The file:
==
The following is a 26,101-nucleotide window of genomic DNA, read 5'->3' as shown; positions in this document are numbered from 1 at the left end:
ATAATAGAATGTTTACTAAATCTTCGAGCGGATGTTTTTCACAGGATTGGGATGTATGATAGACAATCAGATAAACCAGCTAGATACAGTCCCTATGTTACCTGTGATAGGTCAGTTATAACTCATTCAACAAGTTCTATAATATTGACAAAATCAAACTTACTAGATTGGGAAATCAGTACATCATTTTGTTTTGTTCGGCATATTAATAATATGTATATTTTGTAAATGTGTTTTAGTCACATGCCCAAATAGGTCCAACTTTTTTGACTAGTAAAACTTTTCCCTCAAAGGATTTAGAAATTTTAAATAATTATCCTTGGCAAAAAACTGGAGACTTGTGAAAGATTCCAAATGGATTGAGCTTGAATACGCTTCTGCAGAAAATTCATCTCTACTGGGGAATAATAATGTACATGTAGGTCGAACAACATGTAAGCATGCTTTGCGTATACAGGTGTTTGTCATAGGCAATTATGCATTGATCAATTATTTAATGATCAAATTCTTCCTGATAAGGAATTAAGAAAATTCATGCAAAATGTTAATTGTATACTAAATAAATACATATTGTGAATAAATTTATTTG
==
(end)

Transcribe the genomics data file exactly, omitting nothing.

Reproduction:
The following is a 26,101-nucleotide window of genomic DNA, read 5'->3' as shown; positions in this document are numbered from 1 at the left end:
ATAATAGAATGTTTACTAAATCTTCGAGCGGATGTTTTTCACAGGATTGGGATGTATGATAGACAATCAGATAAACCAGCTAGATACAGTCCCTATGTTACCTGTGATAGGTCAGTTATAACTCATTCAACAAGTTCTATAATATTGACAAAATCAAACTTACTAGATTGGGAAATCAGTACATCATTTTGTTTTGTTCGGCATATTAATAATATGTATATTTTGTAAATGTGTTTTAGTCACATGCCCAAATAGGTCCAACTTTTTTGACTAGTAAAACTTTTCCCTCAAAGGATTTAGAAATTTTAAATAATTATCCTTGGCAAAAAACTGGAGACTTGTGAAAGATTCCAAATGGATTGAGCTTGAATACGCTTCTGCAGAAAATTCATCTCTACTGGGGAATAATAATGTACATGTAGGTCGAACAACATGTAAGCATGCTTTGCGTATACAGGTGTTTGTCATAGGCAATTATGCATTGATCAATTATTTAATGATCAAATTCTTCCTGATAAGGAATTAAGAAAATTCATGCAAAATGTTAATTGTATACTAAATAAATACATATTGTGAATAAATTTATTTG